UM Football

Miami Hurricanes focused on stopping the run

 

The Hurricanes aren’t taking the bait on trash talk and have opted to focus on defending the Gators’ running attack and occasional downfield strikes.

 
University of Miami's Justin Renfrow leaps in front of Florida Atlantic University's quarterback Greg Hankerson in the first quarter of a football game at Sun Life Stadium in Miami Gardens, Aug. 30, 2013.
University of Miami's Justin Renfrow leaps in front of Florida Atlantic University's quarterback Greg Hankerson in the first quarter of a football game at Sun Life Stadium in Miami Gardens, Aug. 30, 2013.
CHARLES TRAINOR JR / MIAMI HERALD STAFF

More information

BY THE NUMBERS

A look at the UM defense’s showing during a win over FAU in its season debut last Friday:

129

Rushing yards allowed, holding the Owls to an average of 3.7 yards per carry and 17 total first downs.

247

Total yards allowed, tied for 20th in the nation after the first week.


sdegnan@MiamiHerald.com

With five sacks — more than a third of its total production in 2012 — the University of Miami defense showed some moxie in its season debut last Friday against Florida Atlantic.

But off the field this week, the Hurricanes refused to bite for those who wanted to spark some smack before the No.12 Gators came to town.

“I’m not going to talk any trash,” said senior safety Kacy Rodgers II, whose sack forced a fumble that was recovered by defensive end David Gilbert, and led to a touchdown in UM’s 34-6 victory. “I’m going to play my game and play level-headed.”

Do you hate Florida as much as you do Florida State?

Rodgers smiled. “They’re a good team and they’re the next team on the schedule.”

Sophomore cornerback Tracy Howard, a former five-star recruit who intended to go to Florida (1-0) until he announced that the Hurricanes were his team, was asked how much the Florida game means to him.

“It ain’t no personal thing,” Howard said. “I know a lot of guys from the FAU team — it’s no different from Florida. Of course, once upon a time I was going there, but it’s all business. It’s football. I’m at the University of Miami and my plan is all about the U.”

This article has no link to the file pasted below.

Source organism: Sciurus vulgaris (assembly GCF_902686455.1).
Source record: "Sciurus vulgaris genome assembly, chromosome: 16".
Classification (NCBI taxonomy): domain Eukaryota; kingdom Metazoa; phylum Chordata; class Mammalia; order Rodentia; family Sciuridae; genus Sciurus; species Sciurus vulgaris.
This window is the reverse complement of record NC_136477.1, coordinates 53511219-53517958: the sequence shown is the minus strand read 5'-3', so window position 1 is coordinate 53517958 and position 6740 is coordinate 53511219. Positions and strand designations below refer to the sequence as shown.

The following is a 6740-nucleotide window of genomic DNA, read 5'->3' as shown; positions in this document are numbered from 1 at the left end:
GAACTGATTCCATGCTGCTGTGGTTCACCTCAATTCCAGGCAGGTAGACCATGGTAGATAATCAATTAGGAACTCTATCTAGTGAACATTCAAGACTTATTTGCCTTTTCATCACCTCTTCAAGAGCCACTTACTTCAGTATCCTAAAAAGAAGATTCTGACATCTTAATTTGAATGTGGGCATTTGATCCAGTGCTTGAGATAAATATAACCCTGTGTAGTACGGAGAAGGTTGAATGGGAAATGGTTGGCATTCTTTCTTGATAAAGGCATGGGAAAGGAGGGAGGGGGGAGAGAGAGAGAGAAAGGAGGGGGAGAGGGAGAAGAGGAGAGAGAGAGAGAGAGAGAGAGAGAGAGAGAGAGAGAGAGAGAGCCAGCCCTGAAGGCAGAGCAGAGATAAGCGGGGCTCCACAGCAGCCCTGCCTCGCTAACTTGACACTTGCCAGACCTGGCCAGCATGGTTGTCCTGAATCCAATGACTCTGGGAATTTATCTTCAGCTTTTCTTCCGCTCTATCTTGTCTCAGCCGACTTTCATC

And this, from Gilbert: “I don’t really have any comment about Florida players. We’re going to be professional. We’re going to represent the Hurricane family in a first-class manner.”

No trash talking?

“No, not for me. We’re a class act and hopefully those guys are.”

The Canes, by now well chronicled as one of the worst defenses in the nation in 2012, appeared to take a substantial leap forward Friday. After one week, Miami was tied for 20th in the nation in total defense with their 250 yards allowed. It’s apparent coach Al Golden has them focused on their significantly upgraded challenge Saturday afternoon at Sun Life Stadium.

Golden has repeatedly targeted the Gators run game.

“They control the clock,” he said. “That’s who they are. That’s their trademark.

“They have a veteran offensive line — great size. They’ll bring an extra lineman in and play with multiple tight ends. Big fullback, two big backs. If they can run the ball on us, it’s going to be a long day.”

Earlier this week, Florida quarterback Jeff Driskel, whose dink-and-dunk passing game against Toledo encompassed 17 completions of 22 attempts for 153 yards and a touchdown, agreed that the Gators “want to run the ball ... That really doesn’t change.”

Still, Driskel, whose longest pass went for 26 yards, said he “would have liked to have taken advantage” of his few shots downfield. He also fumbled twice after sacks.

“People want to criticize because that’s the way Coach [Will Muschamp] chooses to conduct the game, and he’s done it successfully,” Golden said. “Our guys better be ready to cover them deep because they’re talented.”

Golden said the Gators, who defeated Toledo 24-6, get opponents to focus on the run and then take their shot.

“I think their quarterback is big-league.”

Rodgers just hopes the Canes’ defensive line can give enough push to frazzle Driskel. He likes what he has seen so far.

“They’ve gotten so much better,” Rodgers said. “It’s a joy to play with them in front of me. I see them hustle a lot more. When the offense runs screens and you see the big boys running sideline to sideline it gives you a lot more energy.”

Read more UM stories from the Miami Herald

Join the
Discussion

The Miami Herald is pleased to provide this opportunity to share information, experiences and observations about what's in the news. Some of the comments may be reprinted elsewhere on the site or in the newspaper. We encourage lively, open debate on the issues of the day, and ask that you refrain from profanity, hate speech, personal comments and remarks that are off point. Thank you for taking the time to offer your thoughts.

The Miami Herald uses Facebook's commenting system. You need to log in with a Facebook account in order to comment. If you have questions about commenting with your Facebook account, click here.

Have a news tip? You can send it anonymously. Click here to send us your tip - or - consider joining the Public Insight Network and become a source for The Miami Herald and el Nuevo Herald.

Hide Comments

This affects comments on all stories.

Cancel OK

  • Marketplace

Today's Circulars

  • Quick Job Search

Enter Keyword(s) Enter City Select a State Select a Category